The author’s admiration for Custer is sweeping and profound. There is much to admire about Custer, and Reynolds emphasizes all of these traits. Occasionally, however, Reynolds has made too obvious an effort to present his hero in the best possible light, stressing the positive aspects of Custer’s life and downplaying or even glossing over the negative ones. Custer’s well-known disobedience and little-disputed impetuosity, foolhardiness, and impudence—factors which brought on his own demise at the Little Bighorn—are attributed to being the viewpoints of “Custer’s enemies.”
The brief discussion about Custer’s final class ranking at West Point (thirty-fourth out of thirty-four) is an example of the way in which Reynolds tries to avoid criticism of his subject. The author states that “even the officers didn’t care. They laughed and told Autie he’d still make a good officer.” After all, writes Reynolds, it was impossible for a “high-spirited lad” such as Custer to keep his mind on his studies, and “it was really only during the last few months that he had neglected his books.” While that may be true, the reader should understand that Custer was not a model leader in every aspect of his life. Custer’s high-spirited attitude did, indeed, almost bring his military career to an end even before he was graduated from West Point. Reynolds discusses this episode without tarnishing Custer’s image.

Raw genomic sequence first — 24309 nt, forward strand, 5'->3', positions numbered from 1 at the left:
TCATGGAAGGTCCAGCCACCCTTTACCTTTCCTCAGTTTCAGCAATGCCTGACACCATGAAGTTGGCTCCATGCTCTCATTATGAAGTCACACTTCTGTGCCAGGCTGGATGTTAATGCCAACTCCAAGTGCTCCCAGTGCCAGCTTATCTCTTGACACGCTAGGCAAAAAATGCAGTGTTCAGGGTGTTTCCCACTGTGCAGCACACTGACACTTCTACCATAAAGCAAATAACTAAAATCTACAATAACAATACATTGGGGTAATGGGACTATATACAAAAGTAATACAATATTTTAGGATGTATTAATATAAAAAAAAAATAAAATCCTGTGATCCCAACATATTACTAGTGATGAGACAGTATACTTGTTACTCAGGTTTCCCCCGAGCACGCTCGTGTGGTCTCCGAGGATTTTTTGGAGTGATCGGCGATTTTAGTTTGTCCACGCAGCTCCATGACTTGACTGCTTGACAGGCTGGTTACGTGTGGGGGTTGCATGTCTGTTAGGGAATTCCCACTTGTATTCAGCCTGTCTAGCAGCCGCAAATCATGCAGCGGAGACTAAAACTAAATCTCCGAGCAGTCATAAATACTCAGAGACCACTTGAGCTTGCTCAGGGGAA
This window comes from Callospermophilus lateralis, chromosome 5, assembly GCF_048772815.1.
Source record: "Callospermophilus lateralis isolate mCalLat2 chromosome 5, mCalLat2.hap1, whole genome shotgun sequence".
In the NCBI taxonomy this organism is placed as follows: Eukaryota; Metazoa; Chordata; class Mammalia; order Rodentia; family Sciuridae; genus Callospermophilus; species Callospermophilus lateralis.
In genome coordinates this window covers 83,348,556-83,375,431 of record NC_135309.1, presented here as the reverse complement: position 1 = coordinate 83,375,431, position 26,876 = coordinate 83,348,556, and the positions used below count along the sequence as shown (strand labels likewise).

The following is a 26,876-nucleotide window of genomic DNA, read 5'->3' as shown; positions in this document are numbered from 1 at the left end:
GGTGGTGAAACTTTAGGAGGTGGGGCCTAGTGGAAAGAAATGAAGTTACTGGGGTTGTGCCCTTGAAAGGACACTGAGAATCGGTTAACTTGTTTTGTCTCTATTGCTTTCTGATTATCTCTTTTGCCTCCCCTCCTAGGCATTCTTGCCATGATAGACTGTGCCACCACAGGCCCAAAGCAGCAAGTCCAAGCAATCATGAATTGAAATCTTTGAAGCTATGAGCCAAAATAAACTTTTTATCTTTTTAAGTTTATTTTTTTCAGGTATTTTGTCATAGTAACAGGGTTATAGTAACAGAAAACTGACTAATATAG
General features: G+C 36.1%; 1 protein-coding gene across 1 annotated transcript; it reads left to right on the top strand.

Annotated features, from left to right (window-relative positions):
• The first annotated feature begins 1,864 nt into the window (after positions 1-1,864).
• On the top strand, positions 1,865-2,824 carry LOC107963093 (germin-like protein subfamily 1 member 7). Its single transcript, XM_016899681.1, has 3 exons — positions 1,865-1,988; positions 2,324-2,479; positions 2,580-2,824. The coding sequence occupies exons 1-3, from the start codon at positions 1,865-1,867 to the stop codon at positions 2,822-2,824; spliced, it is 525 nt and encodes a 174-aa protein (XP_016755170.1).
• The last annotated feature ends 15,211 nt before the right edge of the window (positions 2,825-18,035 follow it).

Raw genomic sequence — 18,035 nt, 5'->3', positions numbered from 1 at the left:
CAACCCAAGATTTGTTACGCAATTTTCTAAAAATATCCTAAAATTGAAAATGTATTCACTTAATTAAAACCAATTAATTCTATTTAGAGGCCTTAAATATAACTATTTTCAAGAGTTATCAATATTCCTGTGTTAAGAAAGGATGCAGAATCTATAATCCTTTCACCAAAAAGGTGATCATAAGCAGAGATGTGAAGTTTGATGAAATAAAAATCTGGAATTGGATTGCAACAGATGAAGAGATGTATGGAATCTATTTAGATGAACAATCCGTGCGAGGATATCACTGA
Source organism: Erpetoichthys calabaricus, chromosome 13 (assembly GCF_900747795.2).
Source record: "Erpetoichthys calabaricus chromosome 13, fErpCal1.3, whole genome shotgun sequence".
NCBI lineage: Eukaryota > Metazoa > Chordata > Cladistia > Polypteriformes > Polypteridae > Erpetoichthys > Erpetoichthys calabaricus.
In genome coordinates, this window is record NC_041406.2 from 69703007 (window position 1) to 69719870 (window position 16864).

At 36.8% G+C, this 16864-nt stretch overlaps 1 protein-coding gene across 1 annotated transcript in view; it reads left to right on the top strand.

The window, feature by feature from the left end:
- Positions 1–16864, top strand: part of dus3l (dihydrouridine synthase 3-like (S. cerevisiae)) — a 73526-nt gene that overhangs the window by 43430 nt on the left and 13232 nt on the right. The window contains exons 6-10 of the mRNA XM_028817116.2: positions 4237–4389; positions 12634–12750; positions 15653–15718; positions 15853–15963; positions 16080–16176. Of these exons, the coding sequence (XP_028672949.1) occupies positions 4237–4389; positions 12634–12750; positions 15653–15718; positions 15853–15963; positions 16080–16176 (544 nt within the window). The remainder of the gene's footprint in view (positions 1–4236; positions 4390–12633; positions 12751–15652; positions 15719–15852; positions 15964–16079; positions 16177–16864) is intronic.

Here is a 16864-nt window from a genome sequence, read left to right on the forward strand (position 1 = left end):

Although Reynolds is...
(The entire section is 589 words.)